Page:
Restaurant Editor Bill Addison is traveling to chronicle what's happening in North America's dining scene and to formulate his list of the essential 38 restaurants in North America. Follow his progress in this travelogue/review series, The Road to the 38, and check back at the end of the year to find out which restaurants made the cut.
The broth looked muddy, like a river after a rainstorm. Cinnamon's barky-sweet scent whirled with gamey aromas. On the side there were lemon slices and logs of crusty flatbread sprinkled with sesame seeds. But it wasn't until we dipped spoons into the soup that the mystery meats bobbing just below the surface revealed their identities: the lobe, soft from hours of simmering, was certainly a tongue, and, yes, that pointy bit was indeed a hoof.
Kaleh pacheh, a potage of sheep's head and foot that is served for breakfast in Iran, can be unnerving—but I was thrilled. The menus at Persian restaurants in North America veer toward monotony: the same mix of kabobs, yogurt dips, and stews at place after place. Takht-e Tavoos, on a stretch Toronto's multicultural College Street not far from the city's Little Italy, is the brave groundbreaker that looks further afield. Owners Alireza Fakhrashrafi and Danielle Schrage own two other Persian restaurants on College Street: Their first, Pomegranate, trades in greatest-hits dishes like mast-o-musir (yogurt with dried shallots) and fesenjan (the stew seasoned with pomegranate syrup and ground walnuts, often served with chicken). Kabobs headline at Pomegranate's little sister, Sheherzade.
From left: kashk-e bademjan (eggplant puree); zeyoon parvardeh (olives in walnut-pomegranate sauce); mast-o-sabzi (yogurt with herbs, walnuts, and raisins); flatbread accompaniments
Fakhrashrafi and Schrage let their youngest be the wild child. Tavoos, as locals refer to it, only serves breakfast and lunch Wednesday through Saturday, with a menu of exhilarating departures. If sheep's tongue, however delicious, doesn't appeal as a morning meal, there are plenty of tamer dishes. Eggs sunny-side up serve as the foundation for some beguiling combinations, including sauteed dates and walnuts with a sauce of tahini combined with grape syrup, and another of smoked salmon and cubes of halloumi cheese with tomatoes, olives, and potatoes.
I came closer to the lunch hour and ordered accordingly. The meal began, as is traditional in Persian restaurants, with a platter containing sprays of mint and tarragon, radishes, soaked walnuts (to cut the tannins and revive their crispness), olives, and rectangles of sharp feta sprinkled with nigella seeds. These made eloquent accompaniments to the ridged flatbread just yanked from the oven—as did a homey version of kashk-e bademjan, eggplant puree with caramelized onions and Persian whey, which is akin to a thin sour cream. Zeyoon parvardeh—green olives blanketed with a sauce of ground walnuts and pomegranate molasses, garlic, and mint—pulled focus with its paroxysms of flavor.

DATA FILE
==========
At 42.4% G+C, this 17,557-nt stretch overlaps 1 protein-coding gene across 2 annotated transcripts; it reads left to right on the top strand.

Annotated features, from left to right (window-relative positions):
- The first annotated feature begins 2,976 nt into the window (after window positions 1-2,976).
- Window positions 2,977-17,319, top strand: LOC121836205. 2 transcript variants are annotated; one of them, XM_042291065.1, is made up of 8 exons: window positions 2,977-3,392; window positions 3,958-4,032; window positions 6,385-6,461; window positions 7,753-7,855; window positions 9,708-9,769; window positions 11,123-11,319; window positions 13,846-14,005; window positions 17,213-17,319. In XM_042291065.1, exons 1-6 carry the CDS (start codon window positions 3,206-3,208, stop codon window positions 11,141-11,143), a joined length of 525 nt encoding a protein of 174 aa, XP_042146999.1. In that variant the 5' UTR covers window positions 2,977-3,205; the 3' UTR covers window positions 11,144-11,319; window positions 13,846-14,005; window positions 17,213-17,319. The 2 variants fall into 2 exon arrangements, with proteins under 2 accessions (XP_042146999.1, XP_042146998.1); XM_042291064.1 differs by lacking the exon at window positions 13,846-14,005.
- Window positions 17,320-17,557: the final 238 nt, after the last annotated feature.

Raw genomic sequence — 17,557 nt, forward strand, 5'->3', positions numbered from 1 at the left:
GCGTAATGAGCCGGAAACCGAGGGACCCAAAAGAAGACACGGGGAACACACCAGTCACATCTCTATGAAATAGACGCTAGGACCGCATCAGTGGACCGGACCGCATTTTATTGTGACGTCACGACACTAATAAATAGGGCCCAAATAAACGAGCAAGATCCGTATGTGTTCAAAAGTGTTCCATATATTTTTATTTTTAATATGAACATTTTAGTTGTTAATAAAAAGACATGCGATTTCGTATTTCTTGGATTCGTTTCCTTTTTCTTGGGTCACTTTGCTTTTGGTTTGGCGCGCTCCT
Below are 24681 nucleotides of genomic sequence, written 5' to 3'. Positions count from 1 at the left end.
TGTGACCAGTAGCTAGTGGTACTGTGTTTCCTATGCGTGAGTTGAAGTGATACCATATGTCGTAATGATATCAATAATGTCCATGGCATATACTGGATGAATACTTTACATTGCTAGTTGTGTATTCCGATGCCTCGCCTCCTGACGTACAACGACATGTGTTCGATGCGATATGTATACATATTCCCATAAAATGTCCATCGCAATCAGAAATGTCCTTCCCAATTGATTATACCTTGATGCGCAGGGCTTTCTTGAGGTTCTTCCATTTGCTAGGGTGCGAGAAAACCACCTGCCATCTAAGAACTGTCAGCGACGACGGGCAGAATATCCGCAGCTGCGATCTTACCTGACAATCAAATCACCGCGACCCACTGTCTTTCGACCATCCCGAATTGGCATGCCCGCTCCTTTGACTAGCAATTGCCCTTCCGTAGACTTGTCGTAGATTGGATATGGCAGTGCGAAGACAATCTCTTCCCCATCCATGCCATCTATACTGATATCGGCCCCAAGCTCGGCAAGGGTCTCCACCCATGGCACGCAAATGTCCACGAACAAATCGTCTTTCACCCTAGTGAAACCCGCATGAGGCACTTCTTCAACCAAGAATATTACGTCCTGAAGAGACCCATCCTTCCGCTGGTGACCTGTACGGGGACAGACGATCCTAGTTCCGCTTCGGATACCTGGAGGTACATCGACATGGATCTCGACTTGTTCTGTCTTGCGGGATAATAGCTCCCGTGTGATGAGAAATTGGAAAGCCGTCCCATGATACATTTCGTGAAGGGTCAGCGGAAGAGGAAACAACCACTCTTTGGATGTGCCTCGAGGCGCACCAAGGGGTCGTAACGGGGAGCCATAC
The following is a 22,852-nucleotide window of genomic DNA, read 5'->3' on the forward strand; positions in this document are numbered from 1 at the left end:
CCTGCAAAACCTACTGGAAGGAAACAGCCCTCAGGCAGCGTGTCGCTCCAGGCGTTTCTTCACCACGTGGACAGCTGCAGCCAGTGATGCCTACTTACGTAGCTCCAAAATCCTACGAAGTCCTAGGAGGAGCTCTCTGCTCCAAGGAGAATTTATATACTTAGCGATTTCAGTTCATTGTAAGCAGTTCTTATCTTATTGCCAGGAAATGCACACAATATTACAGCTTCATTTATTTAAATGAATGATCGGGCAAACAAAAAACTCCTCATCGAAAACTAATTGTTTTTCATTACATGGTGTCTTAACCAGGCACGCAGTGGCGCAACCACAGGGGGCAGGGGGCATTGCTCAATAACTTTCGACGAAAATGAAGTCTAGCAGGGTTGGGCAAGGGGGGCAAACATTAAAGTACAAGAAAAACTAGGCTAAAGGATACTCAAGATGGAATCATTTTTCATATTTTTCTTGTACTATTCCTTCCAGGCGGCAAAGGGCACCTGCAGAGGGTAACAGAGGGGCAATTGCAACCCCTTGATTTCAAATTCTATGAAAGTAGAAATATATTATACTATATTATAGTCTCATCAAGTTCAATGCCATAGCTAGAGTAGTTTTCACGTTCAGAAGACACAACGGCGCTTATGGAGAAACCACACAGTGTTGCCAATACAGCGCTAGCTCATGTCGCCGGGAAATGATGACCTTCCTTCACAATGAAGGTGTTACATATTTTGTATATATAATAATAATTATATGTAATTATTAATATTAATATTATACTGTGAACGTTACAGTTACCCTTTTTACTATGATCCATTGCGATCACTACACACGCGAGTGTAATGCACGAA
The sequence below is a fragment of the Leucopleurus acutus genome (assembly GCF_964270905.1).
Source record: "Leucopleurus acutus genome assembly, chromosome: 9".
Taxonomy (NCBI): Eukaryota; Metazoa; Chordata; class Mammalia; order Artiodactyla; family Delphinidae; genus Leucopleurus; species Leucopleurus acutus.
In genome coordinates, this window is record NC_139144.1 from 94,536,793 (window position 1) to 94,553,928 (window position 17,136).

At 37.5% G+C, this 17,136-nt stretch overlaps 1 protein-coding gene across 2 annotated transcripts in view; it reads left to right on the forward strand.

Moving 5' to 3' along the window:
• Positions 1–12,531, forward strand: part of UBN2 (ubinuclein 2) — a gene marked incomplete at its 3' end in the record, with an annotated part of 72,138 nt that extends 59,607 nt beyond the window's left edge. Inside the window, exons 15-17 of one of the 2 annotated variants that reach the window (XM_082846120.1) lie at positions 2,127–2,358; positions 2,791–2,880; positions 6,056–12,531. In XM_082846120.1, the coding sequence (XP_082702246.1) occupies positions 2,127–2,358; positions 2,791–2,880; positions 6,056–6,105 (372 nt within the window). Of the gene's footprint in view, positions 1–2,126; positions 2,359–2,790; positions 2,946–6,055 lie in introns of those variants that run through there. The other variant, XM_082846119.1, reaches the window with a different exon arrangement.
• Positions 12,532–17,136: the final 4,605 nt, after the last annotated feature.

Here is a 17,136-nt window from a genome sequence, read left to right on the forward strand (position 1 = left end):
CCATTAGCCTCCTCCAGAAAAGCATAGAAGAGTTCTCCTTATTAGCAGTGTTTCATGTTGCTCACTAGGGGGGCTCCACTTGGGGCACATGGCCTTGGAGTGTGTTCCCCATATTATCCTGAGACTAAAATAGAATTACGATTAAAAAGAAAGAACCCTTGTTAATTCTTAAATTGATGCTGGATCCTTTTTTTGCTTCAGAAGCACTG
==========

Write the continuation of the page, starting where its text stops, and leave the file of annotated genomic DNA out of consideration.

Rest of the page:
Dizi sangi shared entree status with the head-to-toe sheep soup. "Dizi" refers to a conical stone vessel typical in Iranian cooking: It arrived filled with a fragrant, long-simmered stew of lamb shank, boneless rib meat, white beans, potato, and tomato. The red-orange broth was drained off, brightened with lime, and served in a separate bowl for slurping and dunking. A metal masher came on the side; the idea is to pound the stew meat into a rough puree with a texture akin to pulled pork, and then scoop it all out and spread it on hunks of flatbread with torshi (a garlicky pickle), yogurt, and scallion greens. In this type of dish it's especially evident how deep the connection runs between Persian cuisine, one of the world's oldest, and northern Indian cooking: They share the sweet, sultry spicing and the lush contrasts of sharp and creamy condiments.
The small space at first appears simple but becomes more bewitching the longer you gaze. The restaurant's name translates as "peacock throne," in tribute to a famous room in Tehran's Gulistan Palace. A gold border, hand-painted on cedar, runs along the wall, which is also decorated with clay pots, bright vases, lanterns, and framed examples of Iranian calligraphy. Local critics uniformly lauded Tavoos (which opened last year) and steady, diverse crowds have followed—an inspiration, hopefully, for other Persian restaurateurs and cooks who must surely grow bored with their homogenous menus.